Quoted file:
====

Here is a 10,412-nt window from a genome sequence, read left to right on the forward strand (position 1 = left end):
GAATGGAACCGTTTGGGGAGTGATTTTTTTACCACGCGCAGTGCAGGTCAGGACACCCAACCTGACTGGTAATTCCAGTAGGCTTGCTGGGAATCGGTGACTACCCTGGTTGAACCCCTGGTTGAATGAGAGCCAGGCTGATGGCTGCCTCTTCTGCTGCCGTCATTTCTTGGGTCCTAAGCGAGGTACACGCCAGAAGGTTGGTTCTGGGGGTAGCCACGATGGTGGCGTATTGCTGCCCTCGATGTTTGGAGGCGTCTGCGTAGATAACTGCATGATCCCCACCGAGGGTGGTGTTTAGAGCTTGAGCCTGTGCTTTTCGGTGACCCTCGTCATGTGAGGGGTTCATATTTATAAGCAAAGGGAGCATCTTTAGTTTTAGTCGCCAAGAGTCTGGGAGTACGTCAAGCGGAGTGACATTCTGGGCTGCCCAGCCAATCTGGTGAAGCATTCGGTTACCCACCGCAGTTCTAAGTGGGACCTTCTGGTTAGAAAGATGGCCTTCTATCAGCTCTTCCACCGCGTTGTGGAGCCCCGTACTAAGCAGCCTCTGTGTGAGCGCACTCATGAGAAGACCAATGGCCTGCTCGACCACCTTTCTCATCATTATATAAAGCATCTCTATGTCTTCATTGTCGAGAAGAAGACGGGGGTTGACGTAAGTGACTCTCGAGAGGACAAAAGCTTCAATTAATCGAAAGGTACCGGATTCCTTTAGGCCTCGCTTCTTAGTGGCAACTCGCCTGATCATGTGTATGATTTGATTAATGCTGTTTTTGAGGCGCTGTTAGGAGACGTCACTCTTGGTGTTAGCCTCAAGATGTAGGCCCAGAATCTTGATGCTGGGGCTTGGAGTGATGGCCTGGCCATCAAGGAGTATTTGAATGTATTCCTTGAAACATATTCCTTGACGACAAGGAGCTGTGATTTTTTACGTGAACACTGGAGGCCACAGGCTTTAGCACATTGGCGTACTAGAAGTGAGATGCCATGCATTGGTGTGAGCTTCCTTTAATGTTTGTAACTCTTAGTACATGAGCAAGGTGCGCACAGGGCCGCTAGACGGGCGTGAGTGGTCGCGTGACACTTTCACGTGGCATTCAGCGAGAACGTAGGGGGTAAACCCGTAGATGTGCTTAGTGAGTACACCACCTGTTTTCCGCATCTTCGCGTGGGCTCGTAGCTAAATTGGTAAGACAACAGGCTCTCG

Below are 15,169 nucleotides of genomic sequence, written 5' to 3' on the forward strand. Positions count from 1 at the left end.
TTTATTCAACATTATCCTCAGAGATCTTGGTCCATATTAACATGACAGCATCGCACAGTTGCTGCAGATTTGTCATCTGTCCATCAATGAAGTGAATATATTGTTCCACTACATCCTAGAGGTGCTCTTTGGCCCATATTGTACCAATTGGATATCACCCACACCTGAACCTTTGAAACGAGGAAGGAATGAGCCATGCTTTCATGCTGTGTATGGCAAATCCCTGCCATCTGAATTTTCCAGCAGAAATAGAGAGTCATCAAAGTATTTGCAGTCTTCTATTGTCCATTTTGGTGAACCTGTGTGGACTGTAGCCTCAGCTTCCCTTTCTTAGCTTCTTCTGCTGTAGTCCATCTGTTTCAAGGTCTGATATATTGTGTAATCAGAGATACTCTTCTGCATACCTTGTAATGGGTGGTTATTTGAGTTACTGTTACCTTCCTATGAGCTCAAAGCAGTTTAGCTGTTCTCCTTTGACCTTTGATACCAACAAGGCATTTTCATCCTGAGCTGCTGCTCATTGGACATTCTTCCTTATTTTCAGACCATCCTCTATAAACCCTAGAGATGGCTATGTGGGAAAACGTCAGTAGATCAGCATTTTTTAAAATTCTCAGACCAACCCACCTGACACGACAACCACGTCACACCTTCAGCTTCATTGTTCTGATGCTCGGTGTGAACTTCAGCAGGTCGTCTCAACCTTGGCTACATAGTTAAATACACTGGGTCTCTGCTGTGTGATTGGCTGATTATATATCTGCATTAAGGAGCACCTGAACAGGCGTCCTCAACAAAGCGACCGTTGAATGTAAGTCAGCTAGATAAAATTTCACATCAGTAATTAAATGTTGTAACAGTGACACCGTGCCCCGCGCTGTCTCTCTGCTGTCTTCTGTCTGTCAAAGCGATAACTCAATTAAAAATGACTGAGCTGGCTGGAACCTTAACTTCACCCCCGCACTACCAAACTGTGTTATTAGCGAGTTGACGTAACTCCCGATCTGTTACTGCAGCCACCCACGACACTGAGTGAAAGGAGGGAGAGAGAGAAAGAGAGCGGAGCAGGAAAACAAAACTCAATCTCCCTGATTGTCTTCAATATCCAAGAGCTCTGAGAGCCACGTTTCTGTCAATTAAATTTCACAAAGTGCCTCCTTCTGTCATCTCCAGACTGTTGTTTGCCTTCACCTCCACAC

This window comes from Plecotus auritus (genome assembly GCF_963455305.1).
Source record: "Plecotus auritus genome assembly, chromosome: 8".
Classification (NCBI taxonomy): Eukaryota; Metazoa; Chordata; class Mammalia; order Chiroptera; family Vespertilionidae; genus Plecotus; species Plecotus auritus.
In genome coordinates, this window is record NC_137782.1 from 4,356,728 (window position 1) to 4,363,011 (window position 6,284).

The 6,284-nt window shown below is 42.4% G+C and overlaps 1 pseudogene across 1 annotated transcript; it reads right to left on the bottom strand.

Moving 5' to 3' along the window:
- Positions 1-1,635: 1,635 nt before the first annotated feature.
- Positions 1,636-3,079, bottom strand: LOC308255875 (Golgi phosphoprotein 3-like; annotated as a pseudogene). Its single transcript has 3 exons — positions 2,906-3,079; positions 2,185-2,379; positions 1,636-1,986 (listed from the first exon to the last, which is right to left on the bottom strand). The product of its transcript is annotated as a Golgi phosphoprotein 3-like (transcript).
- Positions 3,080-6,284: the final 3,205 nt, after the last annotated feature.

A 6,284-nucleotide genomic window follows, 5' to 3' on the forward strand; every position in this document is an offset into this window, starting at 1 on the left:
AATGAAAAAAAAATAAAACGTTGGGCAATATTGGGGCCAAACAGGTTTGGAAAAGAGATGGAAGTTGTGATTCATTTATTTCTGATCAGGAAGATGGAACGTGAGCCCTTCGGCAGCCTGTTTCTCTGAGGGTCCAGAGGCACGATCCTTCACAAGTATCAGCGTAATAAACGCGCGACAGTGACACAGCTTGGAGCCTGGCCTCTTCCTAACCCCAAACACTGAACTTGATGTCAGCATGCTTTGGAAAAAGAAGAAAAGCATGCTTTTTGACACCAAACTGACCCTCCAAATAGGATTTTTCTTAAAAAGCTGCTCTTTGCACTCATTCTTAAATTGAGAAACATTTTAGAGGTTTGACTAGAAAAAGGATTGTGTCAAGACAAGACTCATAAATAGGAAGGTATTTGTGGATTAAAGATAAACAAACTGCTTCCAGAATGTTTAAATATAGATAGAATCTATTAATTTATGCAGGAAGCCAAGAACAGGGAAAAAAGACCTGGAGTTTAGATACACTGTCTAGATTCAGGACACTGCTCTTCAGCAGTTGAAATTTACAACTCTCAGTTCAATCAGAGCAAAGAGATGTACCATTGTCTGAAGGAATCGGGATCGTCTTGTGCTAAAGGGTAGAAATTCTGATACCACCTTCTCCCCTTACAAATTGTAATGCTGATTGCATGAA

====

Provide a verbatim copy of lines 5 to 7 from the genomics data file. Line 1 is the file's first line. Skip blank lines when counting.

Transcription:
This window comes from Plecotus auritus (genome assembly GCF_963455305.1).
Source record: "Plecotus auritus genome assembly, chromosome: 8".
Classification (NCBI taxonomy): Eukaryota; Metazoa; Chordata; class Mammalia; order Chiroptera; family Vespertilionidae; genus Plecotus; species Plecotus auritus.